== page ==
- Type 1 Diabetes association with poor Vitamin D Receptor: 39 studies – April 2017
- Type 1 diabetes 1.6 times more likely if a Vitamin D Receptor problem – Feb 2017
- Diabetic Retinopathy 2 X more likely if poor Vitamin D Receptor – meta-analysis Nov 2016
- Diabetic foot ulcer 1.7 times more likely if poor Vitamin D Receptor – Jan 2017
- Vitamin D activates the hypothalamus (in rodents) to reduce weight and diabetes– May 2016
- Diabetes (T2) 16 percent more likely if Vitamin D receptor problem – Oct 2015
- Type 1 diabetes associated with faulty Vitamin D receptor genes – May 2013
- Vitamin D receptor gene associated with 50 percent more type 2 Diabetes – meta-analyses 2013, 2016
Vitamin D Receptor category has the following
Note that T2 diabetes has a similar increased risk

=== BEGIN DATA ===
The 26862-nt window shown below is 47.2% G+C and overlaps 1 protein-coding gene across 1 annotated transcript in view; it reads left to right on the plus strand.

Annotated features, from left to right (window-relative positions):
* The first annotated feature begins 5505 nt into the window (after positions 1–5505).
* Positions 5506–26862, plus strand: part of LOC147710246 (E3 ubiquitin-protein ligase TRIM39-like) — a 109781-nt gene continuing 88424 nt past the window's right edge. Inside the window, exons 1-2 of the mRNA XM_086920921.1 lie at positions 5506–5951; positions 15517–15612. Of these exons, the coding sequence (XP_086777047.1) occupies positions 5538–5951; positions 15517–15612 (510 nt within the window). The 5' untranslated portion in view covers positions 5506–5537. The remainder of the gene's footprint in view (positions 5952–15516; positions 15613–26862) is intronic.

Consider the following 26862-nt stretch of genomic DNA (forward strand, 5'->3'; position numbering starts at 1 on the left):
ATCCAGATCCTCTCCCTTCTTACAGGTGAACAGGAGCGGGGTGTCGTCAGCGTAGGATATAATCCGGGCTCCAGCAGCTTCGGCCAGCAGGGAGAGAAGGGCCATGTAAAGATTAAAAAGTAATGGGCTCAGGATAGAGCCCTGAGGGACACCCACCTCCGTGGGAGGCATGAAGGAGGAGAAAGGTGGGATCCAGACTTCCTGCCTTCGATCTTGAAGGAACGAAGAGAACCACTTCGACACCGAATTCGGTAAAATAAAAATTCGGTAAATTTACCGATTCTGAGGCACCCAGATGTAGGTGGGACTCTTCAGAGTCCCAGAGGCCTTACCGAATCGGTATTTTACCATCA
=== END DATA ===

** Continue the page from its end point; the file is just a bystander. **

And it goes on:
360 items in Vitamin D Receptor category
Vitamin D tests cannot detect Vitamin D Receptor (VDR) problems
A poor VDR restricts Vitamin D from getting in the cells
It appears that 30% of the population has a poor VDR (40% of the Obese )
VDR at-home test $29 - results not easily understood in 2016
There are hints that you may have inherited a poor VDR
Compensate for poor VDR by increasing one or more:
Increasing Increases 1) Vitamin D supplement
Sun, Ultraviolet -B
Vitamin D in the blood
and thus in the cells
2) Magnesium Vitamin D in the blood
AND in the cells
3) Omega-3 Vitamin D in the cells 4) Resveratrol Vitamin D Receptor 5) Intense exercise Vitamin D Receptor 6) Get prescription for VDR activator
Vitamin D Receptor 7) Quercetin (flavonoid) Vitamin D Receptor 8) Zinc is in the VDR Vitamin D Receptor 9) Boron Vitamin D Receptor ?,
10) Essential oils e.g. ginger, curcumin Vitamin D Receptor 11) Progesterone Vitamin D Receptor 12) Infrequent high concentration Vitamin D
Increases the concentration gradient
Vitamin D in the cells
Note: If you are not feeling enough benefit from Vitamin D, you might try increasing VDR activation. You might feel the benefit within days of adding one or more of the above
Far healthier and stronger at age 72 due to supplements Includes 6 supplements which help the VDR